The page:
“Take a break.”

“Yes, Henry, good job!  Take a break!”

“But I can’t! I can’t! I broke the lid and my brain is out of control and I don’t understand! I don’t know!”

Oh God, my heart feels as if it is literally breaking at this point. There is physical pain in my chest and I am willing myself not to freak out over Henry’s words! Focus on the options map I am telling myself! Henry is clinging to me and crying still.

“Okay, Henry, let’s take a break, okay? The options map says we can walk away too. Let’s do that. Let’s walk away right now and go upstairs for a bit.” He literally wraps himself around me, legs and all, and I pick him (which is getting to be no small feat at 40 plus pounds of solid boy!). As we walk by Lucy, I see she is still playing with her Barbie’s and watching whatever is on TV (probably the Bubble Guppies, her new favorite show). I tell her we will be right back.

“Okay, momma.” At 4 years old, she gets it. She lives it. She doesn’t always like it but it seems she has resigned herself to it.

Upstairs Henry is calming down. We sit on my bed and I hold him. When I ask him if he can tell me what he sees in his brain that is hurting him, he still can’t tell me.  I hold him tight and we rock. I tell him that HE is in control of his brain. HE is the boss of his brain and HE tells IT what to do.

He is no longer crying but he keeps holding me tight and burying his head into my neck that is now wet with his tears. When I feel him loosen his grip I move so he has to look at me. (another difficult task!). But he does and I tell him again that he is in charge of his brain. And he controls his brain because he is smart and good and strong!

I don’t know how much of this he actually understood but he said he did and he was smiling at me. Then he started talking about blocks and train tracks and save for the one last tear that was still on his cheek, all was forgotten. Just. Like. That. He was off back downstairs to resume his play.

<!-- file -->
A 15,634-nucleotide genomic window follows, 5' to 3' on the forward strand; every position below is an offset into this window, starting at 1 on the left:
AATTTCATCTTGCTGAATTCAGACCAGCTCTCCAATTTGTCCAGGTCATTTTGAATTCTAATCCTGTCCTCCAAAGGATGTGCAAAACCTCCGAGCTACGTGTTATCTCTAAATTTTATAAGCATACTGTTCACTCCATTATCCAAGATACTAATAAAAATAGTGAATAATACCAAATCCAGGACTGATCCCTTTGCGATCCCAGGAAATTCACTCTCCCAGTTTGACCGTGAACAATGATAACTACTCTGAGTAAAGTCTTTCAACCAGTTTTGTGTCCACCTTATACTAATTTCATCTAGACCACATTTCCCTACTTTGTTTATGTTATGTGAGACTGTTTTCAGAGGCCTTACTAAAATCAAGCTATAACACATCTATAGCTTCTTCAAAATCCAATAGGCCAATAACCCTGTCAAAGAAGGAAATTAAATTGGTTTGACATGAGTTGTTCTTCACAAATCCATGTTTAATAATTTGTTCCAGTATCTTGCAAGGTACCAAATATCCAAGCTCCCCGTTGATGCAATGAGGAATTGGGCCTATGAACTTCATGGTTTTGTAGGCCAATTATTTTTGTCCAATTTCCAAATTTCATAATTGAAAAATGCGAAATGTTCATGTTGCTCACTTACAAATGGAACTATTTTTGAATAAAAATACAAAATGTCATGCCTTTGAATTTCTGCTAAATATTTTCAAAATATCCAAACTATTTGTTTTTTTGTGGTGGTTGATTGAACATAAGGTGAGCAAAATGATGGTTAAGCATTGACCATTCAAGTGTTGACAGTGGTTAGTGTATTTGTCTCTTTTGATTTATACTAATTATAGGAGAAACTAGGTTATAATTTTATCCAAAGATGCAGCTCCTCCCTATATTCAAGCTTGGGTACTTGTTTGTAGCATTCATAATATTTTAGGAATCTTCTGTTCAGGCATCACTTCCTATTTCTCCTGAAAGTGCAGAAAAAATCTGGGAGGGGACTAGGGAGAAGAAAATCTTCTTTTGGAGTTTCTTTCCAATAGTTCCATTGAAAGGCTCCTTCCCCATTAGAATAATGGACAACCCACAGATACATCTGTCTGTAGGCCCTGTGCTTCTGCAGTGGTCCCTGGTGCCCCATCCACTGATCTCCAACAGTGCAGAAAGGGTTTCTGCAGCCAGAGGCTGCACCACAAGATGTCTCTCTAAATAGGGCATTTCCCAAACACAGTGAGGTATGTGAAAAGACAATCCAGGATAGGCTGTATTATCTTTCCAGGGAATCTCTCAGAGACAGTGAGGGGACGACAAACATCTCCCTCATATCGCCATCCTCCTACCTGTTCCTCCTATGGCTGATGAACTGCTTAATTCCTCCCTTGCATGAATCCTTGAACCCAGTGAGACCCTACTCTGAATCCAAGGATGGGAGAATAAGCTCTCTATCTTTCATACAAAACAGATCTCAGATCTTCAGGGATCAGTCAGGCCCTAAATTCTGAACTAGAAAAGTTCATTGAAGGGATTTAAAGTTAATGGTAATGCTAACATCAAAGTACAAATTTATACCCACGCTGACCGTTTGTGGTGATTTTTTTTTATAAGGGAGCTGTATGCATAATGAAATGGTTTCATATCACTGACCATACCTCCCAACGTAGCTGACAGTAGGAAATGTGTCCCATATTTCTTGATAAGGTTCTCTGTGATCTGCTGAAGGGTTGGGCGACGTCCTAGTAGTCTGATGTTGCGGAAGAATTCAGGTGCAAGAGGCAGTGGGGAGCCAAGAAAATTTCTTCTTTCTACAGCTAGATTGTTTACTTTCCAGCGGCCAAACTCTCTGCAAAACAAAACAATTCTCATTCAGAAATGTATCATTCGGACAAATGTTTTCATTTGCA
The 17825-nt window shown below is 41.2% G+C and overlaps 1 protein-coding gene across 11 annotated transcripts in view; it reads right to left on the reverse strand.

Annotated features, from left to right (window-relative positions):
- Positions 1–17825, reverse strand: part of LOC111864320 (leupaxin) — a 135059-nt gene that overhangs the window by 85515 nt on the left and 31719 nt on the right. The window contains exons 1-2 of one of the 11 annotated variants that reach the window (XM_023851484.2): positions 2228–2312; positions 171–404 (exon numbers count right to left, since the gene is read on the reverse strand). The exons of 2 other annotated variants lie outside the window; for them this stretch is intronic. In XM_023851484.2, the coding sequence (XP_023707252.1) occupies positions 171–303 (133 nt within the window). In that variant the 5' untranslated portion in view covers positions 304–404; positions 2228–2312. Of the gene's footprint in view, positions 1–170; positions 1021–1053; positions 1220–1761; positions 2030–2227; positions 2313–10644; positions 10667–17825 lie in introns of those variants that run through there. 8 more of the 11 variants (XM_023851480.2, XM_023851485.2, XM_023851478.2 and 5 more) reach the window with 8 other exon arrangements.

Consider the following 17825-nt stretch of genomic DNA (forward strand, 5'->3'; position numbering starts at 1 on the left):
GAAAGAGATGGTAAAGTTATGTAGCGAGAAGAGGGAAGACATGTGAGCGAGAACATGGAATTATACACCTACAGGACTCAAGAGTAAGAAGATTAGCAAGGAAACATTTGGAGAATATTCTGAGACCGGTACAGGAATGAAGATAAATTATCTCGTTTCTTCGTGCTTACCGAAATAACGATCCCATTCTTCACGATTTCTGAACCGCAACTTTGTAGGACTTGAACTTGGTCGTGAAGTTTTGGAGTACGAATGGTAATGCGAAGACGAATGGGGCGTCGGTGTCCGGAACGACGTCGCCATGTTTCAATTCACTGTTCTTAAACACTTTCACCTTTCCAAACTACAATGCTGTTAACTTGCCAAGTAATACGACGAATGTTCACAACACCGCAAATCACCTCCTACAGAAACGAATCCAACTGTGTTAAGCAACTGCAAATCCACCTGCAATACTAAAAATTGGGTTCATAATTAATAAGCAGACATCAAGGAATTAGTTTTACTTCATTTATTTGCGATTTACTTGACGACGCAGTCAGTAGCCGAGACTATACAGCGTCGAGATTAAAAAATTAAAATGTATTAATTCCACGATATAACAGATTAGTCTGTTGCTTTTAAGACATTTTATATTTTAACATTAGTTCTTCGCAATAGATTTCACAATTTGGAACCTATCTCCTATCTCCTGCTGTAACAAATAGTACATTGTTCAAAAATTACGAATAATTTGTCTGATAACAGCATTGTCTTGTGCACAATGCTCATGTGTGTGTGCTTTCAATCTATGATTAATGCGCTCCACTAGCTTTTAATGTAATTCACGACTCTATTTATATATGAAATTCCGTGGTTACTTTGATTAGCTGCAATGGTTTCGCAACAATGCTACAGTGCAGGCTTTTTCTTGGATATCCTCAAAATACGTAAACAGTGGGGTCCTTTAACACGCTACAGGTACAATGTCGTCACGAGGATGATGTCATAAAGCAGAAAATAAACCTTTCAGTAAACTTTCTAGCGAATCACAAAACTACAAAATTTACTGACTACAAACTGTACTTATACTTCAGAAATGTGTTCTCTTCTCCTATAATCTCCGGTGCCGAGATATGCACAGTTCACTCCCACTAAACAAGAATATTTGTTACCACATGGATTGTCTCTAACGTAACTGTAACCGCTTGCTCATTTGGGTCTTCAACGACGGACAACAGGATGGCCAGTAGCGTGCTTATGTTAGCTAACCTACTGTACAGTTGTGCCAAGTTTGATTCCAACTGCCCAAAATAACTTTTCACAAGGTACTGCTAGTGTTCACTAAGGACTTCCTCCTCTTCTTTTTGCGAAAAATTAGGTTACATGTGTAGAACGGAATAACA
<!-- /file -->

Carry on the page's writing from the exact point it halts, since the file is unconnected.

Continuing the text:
Inside I am still screaming! What goes on in my son’s head?!?! Why can’t I understand?!?! Why can’t I stop whatever it is from hurting him?!?!

I forced myself to let go of the disturbed feelings I was having. We will deal with those another day. Take that Undertow of the Spectrum!  We have escaped your grasp once again and we swim up to the surface to BREATHE!

Our Funny Valentine

 

“C’mere, teddy bear.”

When my son says this to me I know he wants to cuddle and give me a hug. He leans toward my cheek and I am not sure if I am going to get a kiss or a raspberry; with either one we both giggle. Henry has an infectious smile and a twinkle in his eyes that only mean trouble!

He knows funny. He teases with the purpose of getting a laugh…or getting away with something. Sometimes it’s both.  Sometimes he tries to be sly about it, keeping a blank face, his mouth set in a straight line. But he just can’t control the tiny twitch that reveals his dimple and then he’ll grin and when he can’t hold that back he will give you a full, gorgeous smile.

Henry  tells us he loves us, spontaneously, not just as a rote response to us saying it first. But he didn’t for a long time. He couldn’t identify emotions in pictures and certainly not in others or in himself. He has always been one to cuddle but on his terms, of course. Expressing his experiences and emotions are  difficult concepts.

I wondered (and worried) whether the concept of feelings, emotions, would be something that Henry would ever understand. Sure, he was slowly learning the appropriate words. But would he, could he learn to really connect on the emotional level with others.